UCR’s Department of Theatre, Film and Digital Production has brought another exciting musical to the campus in “Spring Awakening.” Debuting on Thursday, November 12 at 8 p.m., the University Theatre doors opened to a near-full house. A few minutes past 8, the lights dimmed and the show began.
“Spring Awakening” is based off of the 1891 German play of the same name. The musical originally debuted on Broadway in 2006 and has won multiple Tony awards on Broadway alone, including Tonys for “Best Musical” and “Best Original Score.”
The musical follows the lives of several German adolescents in late 19th century Germany. The story opens up with Wendla Bergmann (Hana Bookman) and her yearnings to learn how sexual reproduction works and where babies come from. She asks her mother these questions, who doesn’t give her a straightforward and correct answer other than “a woman must love her husband with all of her heart.” Like Wendla, Moritz (Khalif Gillett), another German youth, also begins experiencing the need to know about sex and sexuality. For him, however, it’s less of a comedic naivety and much more of a point of unhealthy obsession. To add on top of his tortured thoughts and dreams, he’s also struggling in school, and is threatened with expulsion if he cannot get good grades.
Fortunately, Moritz’s best friend Melchior (Nicholas Sloan) is educated on all matters relating to sex, and this relationship makes up half of the musical’s heart. The other half comes from Wendla’s interactions with her friends Martha (Grace McLaughlin), Thea (Kristen Asada) and Anna (Haley Gaskin). The interactions between the individuals in each group of friends are perfect foils for each other that highlight how the story symbolically functions. Melchior is the most sexually knowledgeable out of all the children, yet he fails in his attempt to help Moritz with his mental and emotional anguish; meanwhile, Martha opens up to her friends about being physically and sexually abused by her father, but Wendla, overly-nurtured by her mother, is slow to to understand the direness of the situation. The title perfectly labels the broad, different levels of “awakenings” throughout several of the characters, be it from Wendla’s mind yearning for more knowledge, Moritz’s actual sexual awakening through his erotic dreams or Melchior’s angst-ridden disgust with the phoniness of adult life.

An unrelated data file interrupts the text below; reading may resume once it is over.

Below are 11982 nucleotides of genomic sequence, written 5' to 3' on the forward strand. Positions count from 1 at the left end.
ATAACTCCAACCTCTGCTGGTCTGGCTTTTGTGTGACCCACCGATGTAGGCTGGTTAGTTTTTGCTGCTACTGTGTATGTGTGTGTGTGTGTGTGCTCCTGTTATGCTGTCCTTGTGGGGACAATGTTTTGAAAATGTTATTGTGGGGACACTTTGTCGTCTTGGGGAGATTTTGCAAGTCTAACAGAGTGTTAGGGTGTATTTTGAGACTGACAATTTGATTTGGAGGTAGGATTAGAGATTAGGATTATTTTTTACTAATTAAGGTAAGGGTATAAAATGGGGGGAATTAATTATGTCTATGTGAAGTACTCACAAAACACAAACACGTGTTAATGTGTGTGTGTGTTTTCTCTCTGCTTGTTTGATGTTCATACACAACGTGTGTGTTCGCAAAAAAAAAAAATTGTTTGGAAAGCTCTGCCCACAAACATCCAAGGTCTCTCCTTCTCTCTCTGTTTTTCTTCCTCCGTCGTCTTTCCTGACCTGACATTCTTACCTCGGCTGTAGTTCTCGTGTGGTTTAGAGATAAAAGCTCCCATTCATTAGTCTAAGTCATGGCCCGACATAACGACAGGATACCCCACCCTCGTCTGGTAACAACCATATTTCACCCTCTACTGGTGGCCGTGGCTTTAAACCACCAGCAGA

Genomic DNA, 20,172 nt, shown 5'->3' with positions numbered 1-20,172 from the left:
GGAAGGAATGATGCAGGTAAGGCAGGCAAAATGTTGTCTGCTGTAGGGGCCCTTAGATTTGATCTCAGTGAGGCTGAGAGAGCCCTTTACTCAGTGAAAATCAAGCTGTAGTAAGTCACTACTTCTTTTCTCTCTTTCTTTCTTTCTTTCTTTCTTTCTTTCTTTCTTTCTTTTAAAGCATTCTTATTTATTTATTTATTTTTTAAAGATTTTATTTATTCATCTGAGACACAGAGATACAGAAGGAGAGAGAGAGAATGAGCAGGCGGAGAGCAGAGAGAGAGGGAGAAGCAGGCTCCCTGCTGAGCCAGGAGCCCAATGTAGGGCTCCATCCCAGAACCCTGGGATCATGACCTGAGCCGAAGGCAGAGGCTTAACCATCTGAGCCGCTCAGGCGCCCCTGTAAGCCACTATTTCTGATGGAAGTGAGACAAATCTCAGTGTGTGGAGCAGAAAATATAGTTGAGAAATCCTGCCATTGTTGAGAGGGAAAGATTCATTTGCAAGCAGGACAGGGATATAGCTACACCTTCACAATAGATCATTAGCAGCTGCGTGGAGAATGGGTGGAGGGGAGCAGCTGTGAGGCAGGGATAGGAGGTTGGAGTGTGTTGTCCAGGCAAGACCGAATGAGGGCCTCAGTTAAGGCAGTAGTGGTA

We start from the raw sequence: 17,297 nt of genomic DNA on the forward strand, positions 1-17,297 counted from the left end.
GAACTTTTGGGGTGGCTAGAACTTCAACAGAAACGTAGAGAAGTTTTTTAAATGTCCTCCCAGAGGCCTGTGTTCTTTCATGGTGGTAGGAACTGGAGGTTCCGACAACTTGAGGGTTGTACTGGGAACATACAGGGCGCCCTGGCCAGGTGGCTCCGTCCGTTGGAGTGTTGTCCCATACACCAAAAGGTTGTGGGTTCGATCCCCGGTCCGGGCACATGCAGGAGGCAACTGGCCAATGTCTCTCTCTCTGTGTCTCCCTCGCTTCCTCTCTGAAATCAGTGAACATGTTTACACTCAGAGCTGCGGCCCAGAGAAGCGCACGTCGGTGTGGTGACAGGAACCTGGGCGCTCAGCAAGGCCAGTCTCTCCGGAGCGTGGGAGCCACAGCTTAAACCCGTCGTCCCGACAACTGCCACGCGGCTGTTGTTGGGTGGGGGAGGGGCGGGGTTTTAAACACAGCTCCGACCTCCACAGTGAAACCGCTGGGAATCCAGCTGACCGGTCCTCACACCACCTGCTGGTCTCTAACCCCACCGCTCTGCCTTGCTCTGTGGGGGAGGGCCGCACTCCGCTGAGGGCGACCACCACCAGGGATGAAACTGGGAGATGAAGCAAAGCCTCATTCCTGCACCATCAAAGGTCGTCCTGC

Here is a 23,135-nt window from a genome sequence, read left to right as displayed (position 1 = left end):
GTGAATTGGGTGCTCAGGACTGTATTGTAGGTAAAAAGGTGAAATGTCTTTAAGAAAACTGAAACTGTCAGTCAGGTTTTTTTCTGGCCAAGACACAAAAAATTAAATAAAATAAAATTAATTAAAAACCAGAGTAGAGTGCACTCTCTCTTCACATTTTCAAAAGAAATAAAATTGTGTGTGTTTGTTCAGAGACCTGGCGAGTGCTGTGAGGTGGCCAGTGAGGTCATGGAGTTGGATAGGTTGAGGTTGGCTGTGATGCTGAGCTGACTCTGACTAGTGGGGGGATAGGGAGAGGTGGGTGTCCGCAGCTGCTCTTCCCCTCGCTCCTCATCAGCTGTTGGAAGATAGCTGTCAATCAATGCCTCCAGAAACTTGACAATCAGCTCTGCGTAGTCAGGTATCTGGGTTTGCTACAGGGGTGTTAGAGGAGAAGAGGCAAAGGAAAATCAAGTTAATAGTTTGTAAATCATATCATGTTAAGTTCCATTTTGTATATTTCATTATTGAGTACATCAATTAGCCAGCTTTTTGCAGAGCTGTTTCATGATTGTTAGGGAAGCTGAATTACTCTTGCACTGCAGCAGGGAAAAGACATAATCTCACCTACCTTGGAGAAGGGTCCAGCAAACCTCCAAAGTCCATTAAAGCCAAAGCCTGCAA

Several of the scenes contain over-the-top imagery and choreography, which were pulled off to great effect. Some of the comedic moves shown off included a number where the Moritz, Melchior and the rest of their male classmates Ernst (Ray Zaragoza), Hanschen (Justin Roe), Otto (Nicholas Molencu) and Georg (Scott Shima) defiantly jump up and around their school desks and sing about their sexual frustrations in a number titled “The Bitch of Living.” Stage manager Tony Baltierra expressed great joy in the amount of work put into their sets. “We’ve all been working on the choreography and musical numbers for the past four weeks,” Baltierra said. “It could be really tough and demanding, but everybody’s been working hard to make this great.”
The music and the acting are what truly pull this musical together. The campus theater’s stage made room for a small band to play on, and it truly energized the performance. Alternative rock is utilized to great effect here, and embeds the 19th century story with a dose of modernity that was just right.
The tear-inducing moments came pouring out in act two of the show, when the audience learns that a few of the major characters pass away. Following the discovery of their deaths in a graveyard, Melchior comes close to committing suicide until he is visited by their spirits, who persuade him to journey on and carry the memories of his friends forever in a number called “Those You’ve Known.” It’s difficult to not shed tears when you witness the pain in Sloan’s voice as Melchior’s emotions come full circle, and he realizes that he still has a personal cause to fight for in being a part of a better future for his generation.
“Spring Awakening” is a massive success and is testament toward UCR’s excellent choice in theater productions. High-profile music and acting, outrageous sexual banter and important themes concerning sexual awakening and growing up — the show has close to everything anybody could need.
Corrections: In our preview of Spring Awakening, we said that Khalif Gillett was playing Georg Zirchnitz when he is actually playing Moritz Stiefel. We also misspelled Anna’s friend Martha’s name as Marth, and in the last paragraph, the director’s last name Matt Neves was accidentally spelled as Reves. We deeply regret the errors and sincerely apologize for them.